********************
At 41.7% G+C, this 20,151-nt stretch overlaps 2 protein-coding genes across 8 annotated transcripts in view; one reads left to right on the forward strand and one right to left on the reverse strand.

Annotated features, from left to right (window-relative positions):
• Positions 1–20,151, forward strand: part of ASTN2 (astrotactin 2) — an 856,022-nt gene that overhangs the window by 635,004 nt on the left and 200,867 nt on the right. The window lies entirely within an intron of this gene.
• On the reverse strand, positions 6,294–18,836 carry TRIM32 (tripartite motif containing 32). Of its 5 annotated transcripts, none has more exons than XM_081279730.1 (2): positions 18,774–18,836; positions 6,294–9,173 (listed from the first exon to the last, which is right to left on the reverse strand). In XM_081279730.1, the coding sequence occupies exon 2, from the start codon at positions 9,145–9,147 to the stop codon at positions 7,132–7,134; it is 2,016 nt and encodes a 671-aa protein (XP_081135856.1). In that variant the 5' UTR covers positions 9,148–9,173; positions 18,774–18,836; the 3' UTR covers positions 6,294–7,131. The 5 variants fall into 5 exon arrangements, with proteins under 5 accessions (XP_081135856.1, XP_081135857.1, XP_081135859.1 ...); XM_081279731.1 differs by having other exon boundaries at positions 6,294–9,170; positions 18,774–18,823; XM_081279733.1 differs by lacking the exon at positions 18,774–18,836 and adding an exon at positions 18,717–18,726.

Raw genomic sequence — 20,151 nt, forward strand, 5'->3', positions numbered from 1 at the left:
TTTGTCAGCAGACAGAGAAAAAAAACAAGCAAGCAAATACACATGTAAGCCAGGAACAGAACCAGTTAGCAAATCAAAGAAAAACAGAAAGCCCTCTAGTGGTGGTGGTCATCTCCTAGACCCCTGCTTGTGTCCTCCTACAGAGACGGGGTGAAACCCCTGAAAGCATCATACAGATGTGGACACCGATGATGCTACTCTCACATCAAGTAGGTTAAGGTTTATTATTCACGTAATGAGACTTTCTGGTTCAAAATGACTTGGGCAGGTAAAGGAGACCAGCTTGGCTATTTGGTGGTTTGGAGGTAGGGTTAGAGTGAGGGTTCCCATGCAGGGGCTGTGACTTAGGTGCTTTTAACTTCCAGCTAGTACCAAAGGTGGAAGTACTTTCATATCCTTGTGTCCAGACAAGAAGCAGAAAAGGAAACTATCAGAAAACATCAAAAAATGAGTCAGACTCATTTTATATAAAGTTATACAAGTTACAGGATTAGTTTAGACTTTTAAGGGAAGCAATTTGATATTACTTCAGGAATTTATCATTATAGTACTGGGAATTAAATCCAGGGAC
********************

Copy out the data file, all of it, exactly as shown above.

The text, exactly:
At 41.7% G+C, this 20,151-nt stretch overlaps 2 protein-coding genes across 8 annotated transcripts in view; one reads left to right on the forward strand and one right to left on the reverse strand.

Annotated features, from left to right (window-relative positions):
• Positions 1–20,151, forward strand: part of ASTN2 (astrotactin 2) — an 856,022-nt gene that overhangs the window by 635,004 nt on the left and 200,867 nt on the right. The window lies entirely within an intron of this gene.
• On the reverse strand, positions 6,294–18,836 carry TRIM32 (tripartite motif containing 32). Of its 5 annotated transcripts, none has more exons than XM_081279730.1 (2): positions 18,774–18,836; positions 6,294–9,173 (listed from the first exon to the last, which is right to left on the reverse strand). In XM_081279730.1, the coding sequence occupies exon 2, from the start codon at positions 9,145–9,147 to the stop codon at positions 7,132–7,134; it is 2,016 nt and encodes a 671-aa protein (XP_081135856.1). In that variant the 5' UTR covers positions 9,148–9,173; positions 18,774–18,836; the 3' UTR covers positions 6,294–7,131. The 5 variants fall into 5 exon arrangements, with proteins under 5 accessions (XP_081135856.1, XP_081135857.1, XP_081135859.1 ...); XM_081279731.1 differs by having other exon boundaries at positions 6,294–9,170; positions 18,774–18,823; XM_081279733.1 differs by lacking the exon at positions 18,774–18,836 and adding an exon at positions 18,717–18,726.

Raw genomic sequence — 20,151 nt, forward strand, 5'->3', positions numbered from 1 at the left:
TTTGTCAGCAGACAGAGAAAAAAAACAAGCAAGCAAATACACATGTAAGCCAGGAACAGAACCAGTTAGCAAATCAAAGAAAAACAGAAAGCCCTCTAGTGGTGGTGGTCATCTCCTAGACCCCTGCTTGTGTCCTCCTACAGAGACGGGGTGAAACCCCTGAAAGCATCATACAGATGTGGACACCGATGATGCTACTCTCACATCAAGTAGGTTAAGGTTTATTATTCACGTAATGAGACTTTCTGGTTCAAAATGACTTGGGCAGGTAAAGGAGACCAGCTTGGCTATTTGGTGGTTTGGAGGTAGGGTTAGAGTGAGGGTTCCCATGCAGGGGCTGTGACTTAGGTGCTTTTAACTTCCAGCTAGTACCAAAGGTGGAAGTACTTTCATATCCTTGTGTCCAGACAAGAAGCAGAAAAGGAAACTATCAGAAAACATCAAAAAATGAGTCAGACTCATTTTATATAAAGTTATACAAGTTACAGGATTAGTTTAGACTTTTAAGGGAAGCAATTTGATATTACTTCAGGAATTTATCATTATAGTACTGGGAATTAAATCCAGGGAC